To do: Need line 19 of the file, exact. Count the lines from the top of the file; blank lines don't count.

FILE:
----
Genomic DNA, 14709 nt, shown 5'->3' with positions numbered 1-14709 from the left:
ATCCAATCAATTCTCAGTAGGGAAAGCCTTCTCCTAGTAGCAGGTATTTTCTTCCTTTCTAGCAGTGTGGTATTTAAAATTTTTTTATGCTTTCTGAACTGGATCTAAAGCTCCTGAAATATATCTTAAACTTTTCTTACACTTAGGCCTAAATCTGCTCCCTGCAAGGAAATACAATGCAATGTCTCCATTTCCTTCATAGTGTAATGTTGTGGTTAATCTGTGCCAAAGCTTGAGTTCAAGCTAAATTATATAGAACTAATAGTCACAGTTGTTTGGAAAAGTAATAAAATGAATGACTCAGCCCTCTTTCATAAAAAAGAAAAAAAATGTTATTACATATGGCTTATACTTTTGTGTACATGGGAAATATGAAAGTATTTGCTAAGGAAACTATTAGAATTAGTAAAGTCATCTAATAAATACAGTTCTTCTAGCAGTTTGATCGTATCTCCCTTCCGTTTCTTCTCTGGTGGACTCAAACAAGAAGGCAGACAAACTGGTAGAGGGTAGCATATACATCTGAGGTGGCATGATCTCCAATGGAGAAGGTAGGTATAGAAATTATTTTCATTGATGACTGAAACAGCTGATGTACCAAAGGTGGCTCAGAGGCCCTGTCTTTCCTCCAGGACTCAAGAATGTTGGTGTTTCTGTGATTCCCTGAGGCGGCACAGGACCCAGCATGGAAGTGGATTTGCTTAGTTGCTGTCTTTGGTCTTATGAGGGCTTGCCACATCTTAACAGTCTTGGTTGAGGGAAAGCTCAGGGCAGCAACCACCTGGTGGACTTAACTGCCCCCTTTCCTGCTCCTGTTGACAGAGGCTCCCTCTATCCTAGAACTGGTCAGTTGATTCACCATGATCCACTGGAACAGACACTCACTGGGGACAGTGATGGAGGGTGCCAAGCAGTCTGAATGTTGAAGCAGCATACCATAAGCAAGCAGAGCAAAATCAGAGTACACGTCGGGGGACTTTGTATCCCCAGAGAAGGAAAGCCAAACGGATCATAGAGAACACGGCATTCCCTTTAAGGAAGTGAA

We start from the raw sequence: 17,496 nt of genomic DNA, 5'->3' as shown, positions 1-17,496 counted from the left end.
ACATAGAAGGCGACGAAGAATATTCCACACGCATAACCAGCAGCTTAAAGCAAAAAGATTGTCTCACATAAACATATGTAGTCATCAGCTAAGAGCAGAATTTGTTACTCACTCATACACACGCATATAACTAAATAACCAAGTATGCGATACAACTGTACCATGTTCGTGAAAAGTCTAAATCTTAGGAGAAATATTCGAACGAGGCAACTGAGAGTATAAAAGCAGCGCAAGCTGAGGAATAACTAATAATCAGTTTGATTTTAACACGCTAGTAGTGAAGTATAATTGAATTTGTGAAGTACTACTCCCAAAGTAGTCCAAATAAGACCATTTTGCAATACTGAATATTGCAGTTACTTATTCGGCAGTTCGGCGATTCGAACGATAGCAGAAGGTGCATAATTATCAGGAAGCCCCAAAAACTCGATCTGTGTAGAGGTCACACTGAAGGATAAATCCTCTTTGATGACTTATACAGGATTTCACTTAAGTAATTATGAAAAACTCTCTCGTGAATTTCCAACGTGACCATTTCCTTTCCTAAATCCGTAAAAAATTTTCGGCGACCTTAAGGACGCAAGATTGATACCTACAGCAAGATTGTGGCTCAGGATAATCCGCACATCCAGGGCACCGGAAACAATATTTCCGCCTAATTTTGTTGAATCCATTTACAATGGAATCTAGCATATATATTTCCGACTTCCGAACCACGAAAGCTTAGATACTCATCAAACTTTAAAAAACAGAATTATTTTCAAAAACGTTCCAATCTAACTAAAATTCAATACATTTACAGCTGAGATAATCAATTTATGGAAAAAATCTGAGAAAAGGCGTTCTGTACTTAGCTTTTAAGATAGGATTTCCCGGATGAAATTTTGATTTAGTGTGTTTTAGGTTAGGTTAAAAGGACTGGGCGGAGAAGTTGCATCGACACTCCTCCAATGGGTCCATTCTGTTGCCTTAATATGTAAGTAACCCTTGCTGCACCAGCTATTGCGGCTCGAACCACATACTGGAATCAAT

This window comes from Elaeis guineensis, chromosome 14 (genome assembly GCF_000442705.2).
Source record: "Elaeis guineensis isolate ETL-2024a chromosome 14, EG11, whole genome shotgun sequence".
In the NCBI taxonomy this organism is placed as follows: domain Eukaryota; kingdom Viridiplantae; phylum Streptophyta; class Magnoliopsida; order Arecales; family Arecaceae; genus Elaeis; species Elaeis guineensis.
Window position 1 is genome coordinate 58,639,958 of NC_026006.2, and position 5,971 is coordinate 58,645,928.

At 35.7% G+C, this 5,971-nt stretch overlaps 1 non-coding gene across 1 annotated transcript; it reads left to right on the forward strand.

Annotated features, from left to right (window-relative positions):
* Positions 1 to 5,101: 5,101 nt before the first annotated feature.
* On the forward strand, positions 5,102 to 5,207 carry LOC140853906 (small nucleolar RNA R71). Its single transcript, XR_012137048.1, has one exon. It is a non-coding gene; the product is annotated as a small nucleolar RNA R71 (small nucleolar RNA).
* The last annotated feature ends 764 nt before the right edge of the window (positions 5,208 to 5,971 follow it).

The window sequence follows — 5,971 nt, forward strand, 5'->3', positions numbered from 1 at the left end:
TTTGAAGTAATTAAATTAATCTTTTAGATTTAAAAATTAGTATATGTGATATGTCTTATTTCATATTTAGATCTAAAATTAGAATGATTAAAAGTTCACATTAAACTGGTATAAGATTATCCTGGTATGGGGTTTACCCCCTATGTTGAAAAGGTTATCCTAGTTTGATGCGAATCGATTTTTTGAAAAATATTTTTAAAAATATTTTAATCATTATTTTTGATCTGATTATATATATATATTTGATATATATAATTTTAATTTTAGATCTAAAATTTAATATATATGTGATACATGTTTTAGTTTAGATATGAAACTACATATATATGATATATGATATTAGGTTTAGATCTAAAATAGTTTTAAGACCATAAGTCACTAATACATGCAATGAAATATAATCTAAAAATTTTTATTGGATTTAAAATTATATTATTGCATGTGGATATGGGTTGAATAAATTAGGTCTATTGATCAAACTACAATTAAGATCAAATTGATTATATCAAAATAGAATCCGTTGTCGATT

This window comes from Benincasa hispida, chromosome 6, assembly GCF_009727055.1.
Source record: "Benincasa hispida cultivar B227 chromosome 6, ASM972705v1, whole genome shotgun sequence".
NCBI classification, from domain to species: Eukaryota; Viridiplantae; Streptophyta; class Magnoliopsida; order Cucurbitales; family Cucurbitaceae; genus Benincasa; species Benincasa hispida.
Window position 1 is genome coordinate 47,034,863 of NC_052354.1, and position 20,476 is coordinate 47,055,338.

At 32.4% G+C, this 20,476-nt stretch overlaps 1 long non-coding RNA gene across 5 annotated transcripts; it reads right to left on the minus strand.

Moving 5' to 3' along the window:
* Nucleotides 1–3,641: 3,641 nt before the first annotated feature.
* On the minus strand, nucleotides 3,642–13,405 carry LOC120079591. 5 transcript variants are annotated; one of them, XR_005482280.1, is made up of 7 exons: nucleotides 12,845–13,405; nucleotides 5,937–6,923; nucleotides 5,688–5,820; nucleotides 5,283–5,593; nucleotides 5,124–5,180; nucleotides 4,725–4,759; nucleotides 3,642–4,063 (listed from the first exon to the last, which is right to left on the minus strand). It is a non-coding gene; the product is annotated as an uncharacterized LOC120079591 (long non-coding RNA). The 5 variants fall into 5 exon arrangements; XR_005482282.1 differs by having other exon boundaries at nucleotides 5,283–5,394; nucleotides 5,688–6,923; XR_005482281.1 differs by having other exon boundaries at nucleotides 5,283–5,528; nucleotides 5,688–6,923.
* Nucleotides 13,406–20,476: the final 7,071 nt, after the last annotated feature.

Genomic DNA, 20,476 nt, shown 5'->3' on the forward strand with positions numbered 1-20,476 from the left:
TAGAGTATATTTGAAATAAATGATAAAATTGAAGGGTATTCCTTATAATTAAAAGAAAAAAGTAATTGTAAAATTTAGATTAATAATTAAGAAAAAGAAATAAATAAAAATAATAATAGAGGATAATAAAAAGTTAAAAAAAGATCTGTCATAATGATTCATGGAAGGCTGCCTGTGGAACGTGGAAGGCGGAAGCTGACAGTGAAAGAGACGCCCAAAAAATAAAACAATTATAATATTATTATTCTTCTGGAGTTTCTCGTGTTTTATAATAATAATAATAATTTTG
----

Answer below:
Window position 1 is genome coordinate 47,034,863 of NC_052354.1, and position 20,476 is coordinate 47,055,338.